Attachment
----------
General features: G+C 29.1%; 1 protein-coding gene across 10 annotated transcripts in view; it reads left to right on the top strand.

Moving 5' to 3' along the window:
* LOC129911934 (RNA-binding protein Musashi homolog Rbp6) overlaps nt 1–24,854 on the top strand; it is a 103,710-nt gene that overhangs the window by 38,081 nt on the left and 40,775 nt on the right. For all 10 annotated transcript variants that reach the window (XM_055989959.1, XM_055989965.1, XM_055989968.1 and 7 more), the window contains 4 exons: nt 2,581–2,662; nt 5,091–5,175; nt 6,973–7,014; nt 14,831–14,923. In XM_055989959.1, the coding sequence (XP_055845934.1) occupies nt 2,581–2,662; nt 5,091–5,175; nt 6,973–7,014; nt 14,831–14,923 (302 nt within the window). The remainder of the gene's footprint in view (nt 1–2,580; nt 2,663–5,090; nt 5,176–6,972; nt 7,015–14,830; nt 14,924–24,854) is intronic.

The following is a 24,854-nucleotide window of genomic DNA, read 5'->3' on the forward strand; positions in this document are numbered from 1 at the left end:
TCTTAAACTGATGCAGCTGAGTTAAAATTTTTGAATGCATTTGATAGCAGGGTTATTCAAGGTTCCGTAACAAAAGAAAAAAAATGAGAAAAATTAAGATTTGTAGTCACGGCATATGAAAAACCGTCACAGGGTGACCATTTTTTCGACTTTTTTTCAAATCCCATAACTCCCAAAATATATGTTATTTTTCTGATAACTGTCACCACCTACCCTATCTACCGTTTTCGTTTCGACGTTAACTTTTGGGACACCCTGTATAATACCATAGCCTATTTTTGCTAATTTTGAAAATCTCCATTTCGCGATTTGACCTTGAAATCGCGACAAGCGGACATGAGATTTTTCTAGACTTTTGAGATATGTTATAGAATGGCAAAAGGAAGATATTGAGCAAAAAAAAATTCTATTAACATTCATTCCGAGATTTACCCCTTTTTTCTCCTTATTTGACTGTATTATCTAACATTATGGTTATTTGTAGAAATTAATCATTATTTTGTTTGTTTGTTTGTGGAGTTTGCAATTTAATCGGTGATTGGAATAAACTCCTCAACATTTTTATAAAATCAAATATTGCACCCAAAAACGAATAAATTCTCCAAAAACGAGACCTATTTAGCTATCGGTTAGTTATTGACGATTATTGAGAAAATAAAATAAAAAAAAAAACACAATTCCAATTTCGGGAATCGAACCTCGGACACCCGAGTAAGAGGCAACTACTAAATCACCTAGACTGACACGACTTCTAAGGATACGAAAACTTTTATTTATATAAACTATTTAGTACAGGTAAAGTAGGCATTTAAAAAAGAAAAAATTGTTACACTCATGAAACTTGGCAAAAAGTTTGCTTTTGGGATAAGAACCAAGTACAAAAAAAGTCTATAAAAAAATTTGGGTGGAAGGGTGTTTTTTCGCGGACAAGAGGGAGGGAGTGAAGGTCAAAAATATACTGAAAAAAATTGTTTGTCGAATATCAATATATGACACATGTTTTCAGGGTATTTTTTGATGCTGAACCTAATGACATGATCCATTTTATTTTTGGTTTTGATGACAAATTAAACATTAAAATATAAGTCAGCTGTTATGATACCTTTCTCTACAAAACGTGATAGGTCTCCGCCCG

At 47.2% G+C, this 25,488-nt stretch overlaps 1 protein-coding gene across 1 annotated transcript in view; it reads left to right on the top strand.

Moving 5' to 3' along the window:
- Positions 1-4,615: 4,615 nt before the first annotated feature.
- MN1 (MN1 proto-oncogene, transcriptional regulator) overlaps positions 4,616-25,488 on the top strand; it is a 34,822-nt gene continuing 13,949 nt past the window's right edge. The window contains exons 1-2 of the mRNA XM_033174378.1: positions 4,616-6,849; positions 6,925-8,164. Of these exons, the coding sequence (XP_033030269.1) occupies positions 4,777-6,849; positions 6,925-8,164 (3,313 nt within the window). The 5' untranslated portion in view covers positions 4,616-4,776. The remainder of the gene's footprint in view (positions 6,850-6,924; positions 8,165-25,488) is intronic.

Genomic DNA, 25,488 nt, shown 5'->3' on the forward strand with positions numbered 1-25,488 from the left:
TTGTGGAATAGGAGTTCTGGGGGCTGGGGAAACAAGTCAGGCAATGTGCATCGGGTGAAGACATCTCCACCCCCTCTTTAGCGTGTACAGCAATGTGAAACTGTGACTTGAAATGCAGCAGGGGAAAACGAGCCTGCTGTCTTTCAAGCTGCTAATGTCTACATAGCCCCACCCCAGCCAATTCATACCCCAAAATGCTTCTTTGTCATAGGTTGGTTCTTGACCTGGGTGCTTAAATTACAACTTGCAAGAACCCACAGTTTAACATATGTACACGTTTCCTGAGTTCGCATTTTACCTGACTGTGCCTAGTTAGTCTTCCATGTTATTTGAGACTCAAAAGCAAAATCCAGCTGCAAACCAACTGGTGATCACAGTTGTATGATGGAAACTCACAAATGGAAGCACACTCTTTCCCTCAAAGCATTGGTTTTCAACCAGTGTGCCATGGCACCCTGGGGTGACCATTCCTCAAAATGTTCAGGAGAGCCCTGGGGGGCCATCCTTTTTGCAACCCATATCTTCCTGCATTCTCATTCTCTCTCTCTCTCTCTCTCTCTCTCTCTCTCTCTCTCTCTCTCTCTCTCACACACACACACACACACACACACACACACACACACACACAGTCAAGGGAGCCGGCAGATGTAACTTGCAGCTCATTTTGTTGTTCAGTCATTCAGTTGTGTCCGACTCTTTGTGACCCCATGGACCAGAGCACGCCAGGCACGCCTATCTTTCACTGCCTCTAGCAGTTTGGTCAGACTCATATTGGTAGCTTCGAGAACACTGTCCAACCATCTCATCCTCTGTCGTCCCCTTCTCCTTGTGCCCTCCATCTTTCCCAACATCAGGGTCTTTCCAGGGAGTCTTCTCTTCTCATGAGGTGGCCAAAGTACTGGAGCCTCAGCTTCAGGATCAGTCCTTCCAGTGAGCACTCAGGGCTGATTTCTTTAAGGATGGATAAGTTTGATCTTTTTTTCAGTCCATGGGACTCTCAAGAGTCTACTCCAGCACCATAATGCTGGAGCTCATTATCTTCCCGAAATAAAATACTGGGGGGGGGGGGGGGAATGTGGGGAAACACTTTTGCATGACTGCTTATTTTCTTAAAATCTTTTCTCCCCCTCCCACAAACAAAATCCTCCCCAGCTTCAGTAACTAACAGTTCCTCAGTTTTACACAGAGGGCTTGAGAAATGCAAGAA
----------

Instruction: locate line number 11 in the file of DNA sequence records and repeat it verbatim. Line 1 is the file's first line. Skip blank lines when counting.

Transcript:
TTGTGGAATAGGAGTTCTGGGGGCTGGGGAAACAAGTCAGGCAATGTGCATCGGGTGAAGACATCTCCACCCCCTCTTTAGCGTGTACAGCAATGTGAAACTGTGACTTGAAATGCAGCAGGGGAAAACGAGCCTGCTGTCTTTCAAGCTGCTAATGTCTACATAGCCCCACCCCAGCCAATTCATACCCCAAAATGCTTCTTTGTCATAGGTTGGTTCTTGACCTGGGTGCTTAAATTACAACTTGCAAGAACCCACAGTTTAACATATGTACACGTTTCCTGAGTTCGCATTTTACCTGACTGTGCCTAGTTAGTCTTCCATGTTATTTGAGACTCAAAAGCAAAATCCAGCTGCAAACCAACTGGTGATCACAGTTGTATGATGGAAACTCACAAATGGAAGCACACTCTTTCCCTCAAAGCATTGGTTTTCAACCAGTGTGCCATGGCACCCTGGGGTGACCATTCCTCAAAATGTTCAGGAGAGCCCTGGGGGGCCATCCTTTTTGCAACCCATATCTTCCTGCATTCTCATTCTCTCTCTCTCTCTCTCTCTCTCTCTCTCTCTCTCTCTCTCTCTCTCTCACACACACACACACACACACACACACACACACACACACACAGTCAAGGGAGCCGGCAGATGTAACTTGCAGCTCATTTTGTTGTTCAGTCATTCAGTTGTGTCCGACTCTTTGTGACCCCATGGACCAGAGCACGCCAGGCACGCCTATCTTTCACTGCCTCTAGCAGTTTGGTCAGACTCATATTGGTAGCTTCGAGAACACTGTCCAACCATCTCATCCTCTGTCGTCCCCTTCTCCTTGTGCCCTCCATCTTTCCCAACATCAGGGTCTTTCCAGGGAGTCTTCTCTTCTCATGAGGTGGCCAAAGTACTGGAGCCTCAGCTTCAGGATCAGTCCTTCCAGTGAGCACTCAGGGCTGATTTCTTTAAGGATGGATAAGTTTGATCTTTTTTTCAGTCCATGGGACTCTCAAGAGTCTACTCCAGCACCATAATGCTGGAGCTCATTATCTTCCCGAAATAAAATACTGGGGGGGGGGGGGGGAATGTGGGGAAACACTTTTGCATGACTGCTTATTTTCTTAAAATCTTTTCTCCCCCTCCCACAAACAAAATCCTCCCCAGCTTCAGTAACTAACAGTTCCTCAGTTTTACACAGAGGGCTTGAGAAATGCAAGAA